Internalizing Racism: The Profound Tutu


I think an under-discussed aspect of institutional racism and in some respects, individual-to-individual racism is the way in which it internalizes and self-actualizes.

I was listening to Desmond Tutu, the Anglican bishop, most noted for his activism in South Africa during apartheid on the podcast On Being and as an aside, he’s lovely. I could listen to him talk all day with his humor, infectious laugh and wisdom. He’s great.

But anyway, he told an anecdote about how he boarded a plane and for the first time, the pilots were black. He’d never seen black pilots. His first thought was, “There’s no white pilot in there, I wonder if they can handle it.”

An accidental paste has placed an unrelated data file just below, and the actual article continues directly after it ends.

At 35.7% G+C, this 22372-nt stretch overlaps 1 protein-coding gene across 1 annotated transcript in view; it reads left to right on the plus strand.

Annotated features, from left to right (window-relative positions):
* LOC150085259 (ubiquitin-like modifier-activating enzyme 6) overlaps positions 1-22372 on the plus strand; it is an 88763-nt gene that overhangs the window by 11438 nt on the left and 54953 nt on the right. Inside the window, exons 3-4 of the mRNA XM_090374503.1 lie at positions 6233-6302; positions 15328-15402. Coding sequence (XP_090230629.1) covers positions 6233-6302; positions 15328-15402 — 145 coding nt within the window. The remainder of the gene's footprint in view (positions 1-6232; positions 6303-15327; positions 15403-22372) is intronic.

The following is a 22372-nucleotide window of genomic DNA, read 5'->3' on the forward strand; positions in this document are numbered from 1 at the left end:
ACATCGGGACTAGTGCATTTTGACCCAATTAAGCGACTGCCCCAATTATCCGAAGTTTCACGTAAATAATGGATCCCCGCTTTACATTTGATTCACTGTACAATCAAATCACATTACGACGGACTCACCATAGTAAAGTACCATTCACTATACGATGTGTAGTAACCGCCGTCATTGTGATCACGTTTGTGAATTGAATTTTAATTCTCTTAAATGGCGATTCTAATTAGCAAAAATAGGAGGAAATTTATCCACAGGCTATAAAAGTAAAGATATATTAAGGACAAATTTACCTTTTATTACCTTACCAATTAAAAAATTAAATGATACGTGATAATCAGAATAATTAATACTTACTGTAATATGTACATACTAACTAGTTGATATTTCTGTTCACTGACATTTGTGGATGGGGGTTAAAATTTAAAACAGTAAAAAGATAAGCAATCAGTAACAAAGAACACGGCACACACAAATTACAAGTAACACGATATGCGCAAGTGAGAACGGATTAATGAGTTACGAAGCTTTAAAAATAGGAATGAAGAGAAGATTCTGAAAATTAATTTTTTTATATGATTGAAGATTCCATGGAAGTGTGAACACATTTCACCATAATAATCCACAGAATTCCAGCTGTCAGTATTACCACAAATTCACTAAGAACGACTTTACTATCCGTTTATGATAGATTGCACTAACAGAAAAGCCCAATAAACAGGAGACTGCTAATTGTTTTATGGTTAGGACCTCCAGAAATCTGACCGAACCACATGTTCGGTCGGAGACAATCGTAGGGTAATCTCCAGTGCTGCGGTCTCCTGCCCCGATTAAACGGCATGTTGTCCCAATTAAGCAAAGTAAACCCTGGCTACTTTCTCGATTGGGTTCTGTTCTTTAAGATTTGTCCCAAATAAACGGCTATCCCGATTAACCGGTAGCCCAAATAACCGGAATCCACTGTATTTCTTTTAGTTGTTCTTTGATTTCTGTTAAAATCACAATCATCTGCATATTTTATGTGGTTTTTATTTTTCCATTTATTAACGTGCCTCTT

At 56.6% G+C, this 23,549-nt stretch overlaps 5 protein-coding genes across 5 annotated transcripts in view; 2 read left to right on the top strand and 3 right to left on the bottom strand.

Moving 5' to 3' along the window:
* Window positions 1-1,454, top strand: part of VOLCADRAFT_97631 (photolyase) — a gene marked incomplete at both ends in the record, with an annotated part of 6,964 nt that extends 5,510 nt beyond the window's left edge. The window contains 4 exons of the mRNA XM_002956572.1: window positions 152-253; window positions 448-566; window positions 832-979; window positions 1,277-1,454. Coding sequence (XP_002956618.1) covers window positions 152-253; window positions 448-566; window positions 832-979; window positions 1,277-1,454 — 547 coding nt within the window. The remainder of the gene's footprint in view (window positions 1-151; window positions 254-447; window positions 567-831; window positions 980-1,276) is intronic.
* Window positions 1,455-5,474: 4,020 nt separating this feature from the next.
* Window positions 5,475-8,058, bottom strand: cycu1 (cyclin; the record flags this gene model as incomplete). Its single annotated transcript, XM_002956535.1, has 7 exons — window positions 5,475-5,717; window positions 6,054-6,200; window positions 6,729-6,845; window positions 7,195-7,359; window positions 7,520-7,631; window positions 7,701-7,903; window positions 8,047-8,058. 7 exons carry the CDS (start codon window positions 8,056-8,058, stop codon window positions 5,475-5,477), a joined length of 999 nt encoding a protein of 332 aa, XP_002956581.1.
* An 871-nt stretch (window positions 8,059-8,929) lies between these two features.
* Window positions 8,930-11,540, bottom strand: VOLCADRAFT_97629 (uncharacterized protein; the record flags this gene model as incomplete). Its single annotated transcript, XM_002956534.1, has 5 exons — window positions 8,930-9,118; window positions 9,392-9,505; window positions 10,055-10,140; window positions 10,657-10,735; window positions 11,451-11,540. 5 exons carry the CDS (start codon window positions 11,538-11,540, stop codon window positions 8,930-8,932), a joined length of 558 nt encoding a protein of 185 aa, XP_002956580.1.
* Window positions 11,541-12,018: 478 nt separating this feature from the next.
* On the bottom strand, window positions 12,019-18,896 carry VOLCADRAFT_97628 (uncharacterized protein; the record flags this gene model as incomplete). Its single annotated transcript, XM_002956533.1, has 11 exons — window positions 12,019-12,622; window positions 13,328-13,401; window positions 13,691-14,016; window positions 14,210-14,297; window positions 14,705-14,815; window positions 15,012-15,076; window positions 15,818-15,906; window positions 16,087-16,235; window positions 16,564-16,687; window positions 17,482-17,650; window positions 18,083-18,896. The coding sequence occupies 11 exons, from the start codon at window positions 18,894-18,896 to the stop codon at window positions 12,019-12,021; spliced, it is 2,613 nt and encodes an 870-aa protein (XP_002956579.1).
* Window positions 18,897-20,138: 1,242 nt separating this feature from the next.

Years and years of being told that blacks were inferior and couldn’t handle things had internalized. It’s a powerful expression of just how entrenched racism can be. Once the self is diminished, they have you.

Here’s a good quote from him, “Differences are not intended to separate, to alienate. We are different precisely in order to realize our need of one another.”


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